Nuanced and unsettling, Charlène Favier’s Slalom, the debut French film from Charlène Favier, tells the story of an inadequate relationship between an unfathomable ski coach and his highly insecure teenager sky racer.
A film that would certainly generate controversy and make American audiences uncomfortable if it were a more wide mainstream, American film–Slalom may have very lofty subject matter that is difficult to endure, but the film is a liberating study of precession that captures emotional truths of how these abuses and manipulations that tragically surface through sports and education. In her debut feature, Slamom shows Favier as a promising young storyteller who holds potential and talent that can possibly make her mark on indie and international cinema one day.
The Cannes-premiered film first-feature entry, has received unanimous praise and positive reviews for it’s fearlessness and effectiveness, currently distributed by reputable indie film distributor Kino Lorber. With the right word-of-mouth, Favier’s film should please sophisticated and more advantageous film viewers that seek more bold and complex films.
In many ways, the film echoes Darren Aronofsky’s 2010 masterpiece Black Swan, at least in terms of one striving perfection, determination, and the psychical abuse one endures in being a athlete. The film focuses on a young ski racer Lyz (Noe Abita), who has won numerous tournaments and ski competitions at her age. With her skill and talent, she is invited to a French alpine ski camp to tighten her skills for more prestigious and more renowned competitions. It’s there where the film becomes a psychosexual study on a young girl’s desires and attempt to achieve perfection from a manipulative and harsh ski racing instructor Fred (Jérémie Renier). Part social realism, part formalism, Favier blends two styles into one that feels like your eavesdropping into a subculture of the French ski racing community while it also holds a lot of formalism with her use of static and wide-lens anamorphic shots that allows Lyz to feel minuscule in this dominant world she is trying to inhabit.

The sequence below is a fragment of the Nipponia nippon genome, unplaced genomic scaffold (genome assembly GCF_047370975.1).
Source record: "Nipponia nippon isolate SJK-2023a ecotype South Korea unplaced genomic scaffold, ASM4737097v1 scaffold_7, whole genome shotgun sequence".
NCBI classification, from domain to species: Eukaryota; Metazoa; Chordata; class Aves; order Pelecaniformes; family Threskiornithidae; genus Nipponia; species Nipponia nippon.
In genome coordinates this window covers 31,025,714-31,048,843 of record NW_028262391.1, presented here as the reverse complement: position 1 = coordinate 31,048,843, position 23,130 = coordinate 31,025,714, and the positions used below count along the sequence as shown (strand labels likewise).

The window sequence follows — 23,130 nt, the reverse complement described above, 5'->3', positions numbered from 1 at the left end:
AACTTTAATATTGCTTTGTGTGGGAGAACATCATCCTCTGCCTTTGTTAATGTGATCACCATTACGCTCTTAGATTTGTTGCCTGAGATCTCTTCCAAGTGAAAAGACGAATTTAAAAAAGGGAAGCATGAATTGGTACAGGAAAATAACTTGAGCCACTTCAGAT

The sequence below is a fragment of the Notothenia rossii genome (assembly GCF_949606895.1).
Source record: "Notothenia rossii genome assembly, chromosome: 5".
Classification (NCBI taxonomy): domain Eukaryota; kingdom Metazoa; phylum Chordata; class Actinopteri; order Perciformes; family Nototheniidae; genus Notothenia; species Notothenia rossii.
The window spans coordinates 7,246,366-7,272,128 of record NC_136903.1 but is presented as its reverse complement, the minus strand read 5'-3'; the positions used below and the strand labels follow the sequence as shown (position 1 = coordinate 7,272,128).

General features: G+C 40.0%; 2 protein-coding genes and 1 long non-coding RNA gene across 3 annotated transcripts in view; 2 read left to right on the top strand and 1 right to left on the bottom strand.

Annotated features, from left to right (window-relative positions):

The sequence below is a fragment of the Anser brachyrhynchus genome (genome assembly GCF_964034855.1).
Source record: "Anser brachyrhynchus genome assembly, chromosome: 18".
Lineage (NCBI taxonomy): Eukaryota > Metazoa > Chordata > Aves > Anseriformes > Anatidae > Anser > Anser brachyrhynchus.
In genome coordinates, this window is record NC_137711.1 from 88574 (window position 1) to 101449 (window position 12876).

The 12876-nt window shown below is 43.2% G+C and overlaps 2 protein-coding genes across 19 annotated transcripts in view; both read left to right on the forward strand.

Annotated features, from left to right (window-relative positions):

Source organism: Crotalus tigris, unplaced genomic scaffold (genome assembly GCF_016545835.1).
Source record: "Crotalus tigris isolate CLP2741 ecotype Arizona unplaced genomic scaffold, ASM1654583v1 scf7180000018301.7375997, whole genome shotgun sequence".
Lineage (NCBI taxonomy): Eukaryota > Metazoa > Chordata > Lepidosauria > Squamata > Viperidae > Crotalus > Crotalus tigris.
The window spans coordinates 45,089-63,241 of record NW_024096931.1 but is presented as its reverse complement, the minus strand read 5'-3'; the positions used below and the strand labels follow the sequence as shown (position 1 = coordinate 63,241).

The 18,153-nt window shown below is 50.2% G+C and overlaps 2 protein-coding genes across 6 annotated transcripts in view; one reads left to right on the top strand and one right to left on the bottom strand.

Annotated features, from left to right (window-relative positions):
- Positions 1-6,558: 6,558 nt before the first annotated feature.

Fred holds the tropes of the assertive and bullish coach–Fred ends up finding himself attracted to Lyz and she is drawn into him as well. Fred is certainly inserting his power over her that gives Lyz a false sense of empowerment. Lyz at first feels his motivation comes from a place that motivates her full potential. However, Fred’s intentions are clear and quite unnerving to say the least that leads to an uncomfortable relationship based on naivety on Lyz’s part, and abuse of power on Fred’s part. There is complexity and nuance to Fred, we can sense he holds some shame with his facial expressions, however he can’t control himself as he continues to repeat the same actions as Lyz grows more fond and attracted to him.
Where the effectiveness and layers surface in this film is how Favier understands how abuse originates and envelopes the material into something that holds a strong moral compass that also captures the anxieties Lyz feels. What could have devolved into something exploitative is handled with a lot of ambiguity, nuance, and psychology. The film is more of a study of one coming to terms of one’s oppressor and how one detaches themselves from it once they are caught in it. There is a very bleak scene where Fred and Lyz have intercourse for the first time, it’s easily statutory rape as many conflicting emotions read Lyz’s face that range from pain to confusion and pleasure, the scene is in darkly lit red room that feels hellish. This may seem very difficult for many viewers, and it’s a very unnerving material, but the film is handled with a lot of maturity and care. The film also feels liberating once Lyz finds the courage to understand that she is being manipulated and controlled. The film triumphs in putting the viewer into the shoes of Lyz and allowing her subjectivity to be the center of the story, there are many stories out there from young women who have experienced these situations.
Since the narrative is lofty–mostly a two-handler-and also edgy, the film is anchored by strong performances and shifty styles. It’s in these two departments where Favier demonstrates her skill as a potentially gifted filmmaker. She also does a balanced job in never allowing her style too feel showy or feeling too derivative of others work for a debut film, and she never allows the material to feel sensationalist either. The director manages to keep the quality of an honesty coming-of-age story into a bold and serviceable one, allowing the fragile material to speak for itself.